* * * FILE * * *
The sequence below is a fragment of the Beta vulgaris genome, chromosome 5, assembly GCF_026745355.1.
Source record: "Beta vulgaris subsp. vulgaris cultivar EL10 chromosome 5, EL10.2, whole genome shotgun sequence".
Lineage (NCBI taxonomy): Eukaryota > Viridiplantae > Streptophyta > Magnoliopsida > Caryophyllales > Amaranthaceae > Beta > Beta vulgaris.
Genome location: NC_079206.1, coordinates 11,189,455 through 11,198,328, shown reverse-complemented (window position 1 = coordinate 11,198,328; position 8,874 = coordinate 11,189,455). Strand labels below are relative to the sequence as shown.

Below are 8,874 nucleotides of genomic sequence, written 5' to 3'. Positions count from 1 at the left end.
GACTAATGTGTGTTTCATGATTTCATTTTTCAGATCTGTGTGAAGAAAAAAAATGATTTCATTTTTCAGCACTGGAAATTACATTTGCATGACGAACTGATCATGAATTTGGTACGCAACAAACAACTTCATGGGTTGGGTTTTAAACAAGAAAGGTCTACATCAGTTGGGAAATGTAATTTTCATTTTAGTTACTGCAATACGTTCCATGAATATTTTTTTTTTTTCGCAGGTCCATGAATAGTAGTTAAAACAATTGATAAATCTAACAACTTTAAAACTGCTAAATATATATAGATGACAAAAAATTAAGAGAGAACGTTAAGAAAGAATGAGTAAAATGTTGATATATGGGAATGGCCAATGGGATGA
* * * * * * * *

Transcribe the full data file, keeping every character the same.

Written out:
The sequence below is a fragment of the Beta vulgaris genome, chromosome 5, assembly GCF_026745355.1.
Source record: "Beta vulgaris subsp. vulgaris cultivar EL10 chromosome 5, EL10.2, whole genome shotgun sequence".
Lineage (NCBI taxonomy): Eukaryota > Viridiplantae > Streptophyta > Magnoliopsida > Caryophyllales > Amaranthaceae > Beta > Beta vulgaris.
Genome location: NC_079206.1, coordinates 11,189,455 through 11,198,328, shown reverse-complemented (window position 1 = coordinate 11,198,328; position 8,874 = coordinate 11,189,455). Strand labels below are relative to the sequence as shown.

Below are 8,874 nucleotides of genomic sequence, written 5' to 3'. Positions count from 1 at the left end.
GACTAATGTGTGTTTCATGATTTCATTTTTCAGATCTGTGTGAAGAAAAAAAATGATTTCATTTTTCAGCACTGGAAATTACATTTGCATGACGAACTGATCATGAATTTGGTACGCAACAAACAACTTCATGGGTTGGGTTTTAAACAAGAAAGGTCTACATCAGTTGGGAAATGTAATTTTCATTTTAGTTACTGCAATACGTTCCATGAATATTTTTTTTTTTTCGCAGGTCCATGAATAGTAGTTAAAACAATTGATAAATCTAACAACTTTAAAACTGCTAAATATATATAGATGACAAAAAATTAAGAGAGAACGTTAAGAAAGAATGAGTAAAATGTTGATATATGGGAATGGCCAATGGGATGA